How To: Build Your Own Mini Altoids Guitar Amp for About $5

Build Your Own Mini Altoids Guitar Amp for About $5

How to Build Your Own Mini Altoids Guitar Amp for About $5

I love making beeps and bloops with the Arduino pitches library, but sometimes archaic 8-bit tunes just don't cut it. Whether you want your robot to terrify your enemies with a demonic synthetic voice, you just need a pocket boom box on the go, or you want to a miniature guitar amp, a simple LM386 amplifier can crank up those signals loud enough to play through any speaker.

Materials

  • LM386 chip
  • 9 volt battery
  • Perfboard
  • 10 ohm resistor
  • 10K potentiometer
  • .047uF ceramic capacitor
  • Old headphones

Step 1: Breadboard the Circuit

As always, breadboard your circuit before soldering any components together. If it works on the breadboard and not in the soldered circuit, you will know that the problem is with your soldering and not a broken chip.

The LM386 datasheet has some useful example circuits for creating amplifiers. We will be making the simplest one, the 20 gain amplifier. The chip diagrams can be a little confusing. The triangle represents the 8 pin LM386 chip at the center of out circuit. The pins are numbered around the chip 1 to 8, as shown.

Use the corresponding pin numbers in the circuit at chip diagrams as a guide when wiring your circuit.

We will have to alter the capacitor values to the nearest standard values. Use a .047 uF ceramic capacitor and a 220 uF electrolytic capacitor instead of the values shown above.

In the breadboard layout shown here, the battery pack represents one 9 volt battery.

I used a tiny speaker for a compact board layout. You can use any size speaker rated at 8 ohms.

Step 2: Solder

Place your components on the perfboard and bend the component leads to map out the circuit.Take care to leave enough room on your board for a 9 volt battery and speaker.

If you use a larger speaker, you can just tape the tiny amp circuit onto the back.

Step 3: Applications

You can use this circuit in any project where you need to amplify sound. You can use it as a headphone preamp, a portable guitar amp, an miniature MP3 player speaker, or even a synthetic robot voice box using the Speakjet.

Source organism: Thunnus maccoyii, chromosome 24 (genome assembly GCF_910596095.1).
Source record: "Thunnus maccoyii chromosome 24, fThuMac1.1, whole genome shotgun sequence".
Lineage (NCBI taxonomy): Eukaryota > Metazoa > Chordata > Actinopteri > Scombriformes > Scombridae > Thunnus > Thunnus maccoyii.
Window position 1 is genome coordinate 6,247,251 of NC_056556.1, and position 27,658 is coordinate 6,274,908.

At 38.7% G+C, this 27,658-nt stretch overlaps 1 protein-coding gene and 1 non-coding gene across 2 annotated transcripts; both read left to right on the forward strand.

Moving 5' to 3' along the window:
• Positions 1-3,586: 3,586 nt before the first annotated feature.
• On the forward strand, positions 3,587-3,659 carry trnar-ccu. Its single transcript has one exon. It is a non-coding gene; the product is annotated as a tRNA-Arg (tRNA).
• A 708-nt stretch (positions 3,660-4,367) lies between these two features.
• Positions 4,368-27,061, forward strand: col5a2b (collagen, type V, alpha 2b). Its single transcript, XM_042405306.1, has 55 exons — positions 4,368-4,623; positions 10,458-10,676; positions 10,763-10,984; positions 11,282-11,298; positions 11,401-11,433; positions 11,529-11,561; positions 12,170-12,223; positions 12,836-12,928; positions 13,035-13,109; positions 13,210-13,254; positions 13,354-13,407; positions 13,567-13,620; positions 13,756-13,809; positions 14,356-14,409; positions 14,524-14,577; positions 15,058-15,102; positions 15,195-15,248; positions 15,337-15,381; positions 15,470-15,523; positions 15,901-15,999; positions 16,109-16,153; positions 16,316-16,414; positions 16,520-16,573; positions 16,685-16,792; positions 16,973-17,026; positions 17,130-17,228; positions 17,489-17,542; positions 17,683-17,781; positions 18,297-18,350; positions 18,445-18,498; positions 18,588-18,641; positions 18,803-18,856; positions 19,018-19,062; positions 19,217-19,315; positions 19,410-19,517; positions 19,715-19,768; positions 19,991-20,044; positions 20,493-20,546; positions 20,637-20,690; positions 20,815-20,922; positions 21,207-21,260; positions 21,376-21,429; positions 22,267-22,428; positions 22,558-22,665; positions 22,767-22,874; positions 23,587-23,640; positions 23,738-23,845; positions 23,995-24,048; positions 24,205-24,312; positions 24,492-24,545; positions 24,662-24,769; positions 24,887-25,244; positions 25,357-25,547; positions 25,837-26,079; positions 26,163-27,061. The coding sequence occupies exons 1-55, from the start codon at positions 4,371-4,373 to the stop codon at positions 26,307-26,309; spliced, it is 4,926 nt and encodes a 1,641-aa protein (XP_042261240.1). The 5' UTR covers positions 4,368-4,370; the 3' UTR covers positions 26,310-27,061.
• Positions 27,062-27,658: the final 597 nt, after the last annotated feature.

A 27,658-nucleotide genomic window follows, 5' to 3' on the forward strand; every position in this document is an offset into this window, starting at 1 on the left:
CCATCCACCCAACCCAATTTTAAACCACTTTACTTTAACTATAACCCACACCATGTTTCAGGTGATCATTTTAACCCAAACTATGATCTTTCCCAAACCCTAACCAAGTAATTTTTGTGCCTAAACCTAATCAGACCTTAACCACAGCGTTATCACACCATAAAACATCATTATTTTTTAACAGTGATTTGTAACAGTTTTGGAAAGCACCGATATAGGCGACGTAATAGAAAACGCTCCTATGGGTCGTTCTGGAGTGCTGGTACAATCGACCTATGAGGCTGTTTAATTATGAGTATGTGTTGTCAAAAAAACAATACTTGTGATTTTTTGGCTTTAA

If you are going to house your amplifier in a tin, be sure to use electrical tape or heavy card stock to insulate the circuit from the metal bottom.

The enclosure makes all the difference! This speaker is for listening to audio books on long trips.

You can even fit your favorite MP3 player right inside with the amplifier!

The book tin amplifiers make great gifts if you know your friends' literary tastes. I like to use these amps on my bike so I can listen to music without blocking out the noise of approaching cars.

Step 4: Printed Circuit

I took the liberty of preparing a printed circuit board design for this amplifier. Below you can see what the traces look like once they are etched onto a copper board. Note that this is not the image to use for laser printing etch masks.

I added pin and trace labels in the copper etch to help in assembly. Note that the audio input wire from your headphones will solder directly to the input pin on the potentiometer.

I made the board in Fritzing with maximum trace widths for easy home etching.

Step 5: Guitar Amp

You can use this simple circuit as a portable guitar amplifier for rocking out on the street or porch. All you need to do is connect a 1/4 inch female audio jack to the audio input. Once the jack is soldered up, any standard guitar and cable can be plugged right in!

Be sure to use a large speaker and a sturdy enclosure to get your guitar amp to project well. Opening an closing the box while playing even changes the bass and treble levels!

If you have any questions, feel free to ask them in the comments below or in the forum. Don't forget to post your pictures and links to the corkboard so we can all see your awesome projects!

For more Mad Science fun, make sure to check out my how-tos for...

7 Comments

At the "power" connections where you see the + and - on the circuit diagram in step 4 above.

man what about this filter?

I found a TDA 2030 give a much better quality of sound and efficiency ... though you will need to use a 20k logarithmic pot to set the audio quality.

i made it perfectly but it give too bad sound
what should i do?

Looks great! I want to build one of these to install inside a cigar-box guitar, but would like to add reverb. Got any plans or Schematics for that!

Can you explain in more detail how this is supposed to work if I plug in my electric guitar? I have the 1/4 female jack that you say to put in the input to the potentiometer, but my guitar doesn't generate (and I don't think it should?) a voltage... Won't the voltage across the 10kOhm potentiometer just be 0V no matter what then, thus making the noninverting input to the op amp always equal to ground? I'm trying to follow your instructions, but I'm having trouble making sense of how it will work with a guitar.

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